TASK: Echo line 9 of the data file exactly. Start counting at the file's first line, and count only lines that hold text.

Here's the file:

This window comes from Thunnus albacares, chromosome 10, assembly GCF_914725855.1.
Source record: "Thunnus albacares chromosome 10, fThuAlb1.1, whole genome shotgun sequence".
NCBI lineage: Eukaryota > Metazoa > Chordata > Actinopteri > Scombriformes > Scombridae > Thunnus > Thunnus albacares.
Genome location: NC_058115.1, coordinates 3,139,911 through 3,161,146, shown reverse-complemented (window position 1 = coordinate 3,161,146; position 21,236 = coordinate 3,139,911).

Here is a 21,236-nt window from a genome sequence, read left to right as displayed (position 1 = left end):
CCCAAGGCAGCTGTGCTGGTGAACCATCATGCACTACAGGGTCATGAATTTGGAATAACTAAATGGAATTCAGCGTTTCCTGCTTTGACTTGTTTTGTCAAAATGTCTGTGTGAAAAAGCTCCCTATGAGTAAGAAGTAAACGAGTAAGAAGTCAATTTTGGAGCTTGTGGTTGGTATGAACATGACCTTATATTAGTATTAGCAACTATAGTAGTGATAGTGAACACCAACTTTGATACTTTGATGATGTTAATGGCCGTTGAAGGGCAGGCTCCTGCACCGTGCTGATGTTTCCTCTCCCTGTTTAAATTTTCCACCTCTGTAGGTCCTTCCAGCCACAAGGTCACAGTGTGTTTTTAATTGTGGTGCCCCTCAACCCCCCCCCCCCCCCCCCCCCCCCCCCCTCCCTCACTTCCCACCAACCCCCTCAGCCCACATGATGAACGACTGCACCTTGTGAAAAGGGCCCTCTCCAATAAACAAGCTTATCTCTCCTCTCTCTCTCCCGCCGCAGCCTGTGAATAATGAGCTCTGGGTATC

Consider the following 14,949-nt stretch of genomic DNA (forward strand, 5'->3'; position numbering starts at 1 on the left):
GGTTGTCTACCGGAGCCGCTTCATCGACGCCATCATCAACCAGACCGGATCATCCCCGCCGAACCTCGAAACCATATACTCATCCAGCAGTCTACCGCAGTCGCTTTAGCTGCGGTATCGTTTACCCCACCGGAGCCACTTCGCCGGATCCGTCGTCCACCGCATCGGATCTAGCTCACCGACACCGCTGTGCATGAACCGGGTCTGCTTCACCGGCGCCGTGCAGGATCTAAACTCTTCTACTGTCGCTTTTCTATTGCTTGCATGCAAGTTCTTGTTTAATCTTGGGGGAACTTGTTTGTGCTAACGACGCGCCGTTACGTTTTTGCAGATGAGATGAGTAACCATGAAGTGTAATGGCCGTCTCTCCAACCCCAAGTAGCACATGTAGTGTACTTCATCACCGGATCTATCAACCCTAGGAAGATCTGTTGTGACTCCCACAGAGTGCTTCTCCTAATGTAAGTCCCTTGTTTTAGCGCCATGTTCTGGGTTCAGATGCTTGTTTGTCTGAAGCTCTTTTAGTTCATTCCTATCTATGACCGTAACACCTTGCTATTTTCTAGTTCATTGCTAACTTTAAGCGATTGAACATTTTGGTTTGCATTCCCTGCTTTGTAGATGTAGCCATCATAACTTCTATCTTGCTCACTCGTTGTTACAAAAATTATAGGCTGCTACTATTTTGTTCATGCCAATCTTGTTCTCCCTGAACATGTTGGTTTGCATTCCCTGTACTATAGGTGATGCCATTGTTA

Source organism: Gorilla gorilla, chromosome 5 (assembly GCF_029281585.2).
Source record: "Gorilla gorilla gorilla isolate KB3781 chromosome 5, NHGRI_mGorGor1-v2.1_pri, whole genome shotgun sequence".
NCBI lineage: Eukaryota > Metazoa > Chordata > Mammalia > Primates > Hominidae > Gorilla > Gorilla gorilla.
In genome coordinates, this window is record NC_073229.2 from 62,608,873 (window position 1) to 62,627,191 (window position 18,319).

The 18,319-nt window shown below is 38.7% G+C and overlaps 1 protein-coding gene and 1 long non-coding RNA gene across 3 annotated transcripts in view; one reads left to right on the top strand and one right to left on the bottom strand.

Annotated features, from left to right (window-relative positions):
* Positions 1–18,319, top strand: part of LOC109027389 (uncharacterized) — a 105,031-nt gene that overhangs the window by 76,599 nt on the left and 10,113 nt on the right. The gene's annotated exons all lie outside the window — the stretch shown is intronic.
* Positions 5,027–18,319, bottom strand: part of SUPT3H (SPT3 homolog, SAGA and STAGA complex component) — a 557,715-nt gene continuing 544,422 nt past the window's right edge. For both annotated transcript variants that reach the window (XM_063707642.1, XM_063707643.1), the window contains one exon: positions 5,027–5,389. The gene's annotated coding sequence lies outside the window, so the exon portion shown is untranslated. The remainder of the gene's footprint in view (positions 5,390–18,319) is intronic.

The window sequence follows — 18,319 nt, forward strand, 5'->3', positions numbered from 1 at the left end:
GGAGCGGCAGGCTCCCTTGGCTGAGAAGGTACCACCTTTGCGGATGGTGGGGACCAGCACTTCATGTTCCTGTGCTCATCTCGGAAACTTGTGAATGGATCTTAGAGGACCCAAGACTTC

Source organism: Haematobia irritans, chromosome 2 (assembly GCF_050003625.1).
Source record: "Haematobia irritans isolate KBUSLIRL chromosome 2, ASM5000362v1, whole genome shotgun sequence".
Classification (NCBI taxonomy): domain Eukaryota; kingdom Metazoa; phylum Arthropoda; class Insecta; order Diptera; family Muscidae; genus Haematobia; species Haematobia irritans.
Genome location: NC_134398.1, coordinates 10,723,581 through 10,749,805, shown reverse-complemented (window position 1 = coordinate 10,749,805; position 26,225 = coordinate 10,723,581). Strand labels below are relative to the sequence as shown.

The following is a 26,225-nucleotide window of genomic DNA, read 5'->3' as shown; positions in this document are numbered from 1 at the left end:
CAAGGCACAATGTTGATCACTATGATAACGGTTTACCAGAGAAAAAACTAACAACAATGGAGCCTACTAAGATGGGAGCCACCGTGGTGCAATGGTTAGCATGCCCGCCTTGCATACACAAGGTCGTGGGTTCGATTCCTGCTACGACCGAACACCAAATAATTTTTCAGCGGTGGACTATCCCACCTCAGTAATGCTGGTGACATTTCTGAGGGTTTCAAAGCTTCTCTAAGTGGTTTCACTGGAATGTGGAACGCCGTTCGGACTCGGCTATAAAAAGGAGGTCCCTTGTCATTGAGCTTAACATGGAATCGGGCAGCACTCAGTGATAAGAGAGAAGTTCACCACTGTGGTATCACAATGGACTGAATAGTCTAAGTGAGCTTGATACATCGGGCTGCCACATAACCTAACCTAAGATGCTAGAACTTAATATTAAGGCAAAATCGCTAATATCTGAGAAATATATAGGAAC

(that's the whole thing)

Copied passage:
Source organism: Gorilla gorilla, chromosome 5 (assembly GCF_029281585.2).